Sunday, March 15, 2009

Privacy and Price Discrimination

I'm doing some research on privacy policies and prices charged on webstores. There has been a great deal of work by Taylor, Varian, and others developing models that try to determine whether websites can use data collected on past purchases to change the prices that consumers face for future purchases. That is, if a website notices that you've purchased many action movie DVDs in the past, you might see higher action move DVD prices the next time you visit the site than someone who doesn't buy such movies. The goal would be to increase profit, with possible side effect of making some consumers better off.

As far as I can tell, the only clear example of this being done is Amazon, which tried it for a while in 2000. Customers were outraged, so Amazon stopped. The CNN link just provided says that this Annenburg study says that other sites may do it as well. Reading the actual paper, however, I can't find mention of the photography site example mentioned at the CNN link. It seems to me that this sort of price discrimination would be very hard to carry out, since one could evade it by clearing one's cache. It will naturally tend to anger customers, too. Suppose a friend links you to a good deal, and you click the link only to find that, for you, the price is higher. Wouldn't you find this irritating? The ease with which consumers can search for and compare prices should make price discrimination of this sort difficult.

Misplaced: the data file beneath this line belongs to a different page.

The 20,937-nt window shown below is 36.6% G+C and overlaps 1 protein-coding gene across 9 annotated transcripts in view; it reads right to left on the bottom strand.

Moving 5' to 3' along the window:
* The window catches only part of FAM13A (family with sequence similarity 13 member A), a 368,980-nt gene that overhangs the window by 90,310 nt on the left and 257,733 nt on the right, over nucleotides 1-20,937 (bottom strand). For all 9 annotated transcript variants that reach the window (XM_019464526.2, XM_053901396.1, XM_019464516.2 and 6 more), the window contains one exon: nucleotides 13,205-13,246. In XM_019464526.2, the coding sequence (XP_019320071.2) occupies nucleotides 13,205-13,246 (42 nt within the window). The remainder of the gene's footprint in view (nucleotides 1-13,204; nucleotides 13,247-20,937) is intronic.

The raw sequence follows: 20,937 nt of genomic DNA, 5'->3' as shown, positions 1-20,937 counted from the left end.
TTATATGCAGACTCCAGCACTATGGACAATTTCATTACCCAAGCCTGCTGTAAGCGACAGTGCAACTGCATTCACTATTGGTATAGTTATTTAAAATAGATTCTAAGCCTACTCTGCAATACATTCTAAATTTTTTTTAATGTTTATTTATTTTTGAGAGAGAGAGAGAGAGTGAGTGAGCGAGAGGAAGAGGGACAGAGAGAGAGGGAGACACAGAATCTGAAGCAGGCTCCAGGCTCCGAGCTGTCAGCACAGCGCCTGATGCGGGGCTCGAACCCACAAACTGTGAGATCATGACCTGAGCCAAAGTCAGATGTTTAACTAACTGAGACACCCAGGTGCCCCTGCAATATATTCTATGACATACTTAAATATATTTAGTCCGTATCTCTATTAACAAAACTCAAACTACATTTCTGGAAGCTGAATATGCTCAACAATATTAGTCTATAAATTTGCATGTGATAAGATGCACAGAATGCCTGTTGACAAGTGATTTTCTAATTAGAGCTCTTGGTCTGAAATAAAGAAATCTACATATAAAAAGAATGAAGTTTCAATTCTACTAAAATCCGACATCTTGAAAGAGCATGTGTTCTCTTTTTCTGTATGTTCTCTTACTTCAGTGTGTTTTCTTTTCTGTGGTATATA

So I ask you, have you ever seen something like this happen? Are you aware of any examples of hidden price discrimination online?* That is, has anyone else done anything like Amazon, charging different people different prices based on their purchase history, or based on sites recently visited? If there are no such examples, I cannot help but wonder why some economists have devoted so much effort to this issue. Online privacy is an interesting topic, but I don't think it has much to do with price discrimination.


*I am not referring to old-fashioned price discrimination here. For example, airline websites still charge customers more for flights that leave tomorrow than they do for flights that leave in five months. That's merely a continuation of what they used to do offline, and they're not secretive about it.

2 comments:

Christopher said...

I think I have seen the type of price increase you described on a hobby site just recently. I wanted to purchase three models but they only had one in stock for $10.60. They said they would place the order for one now and I could re-order the other two when they came back in stock. I went to re-order and the model is now $11.15. Not an amazing amount, but still more than I originally paid.

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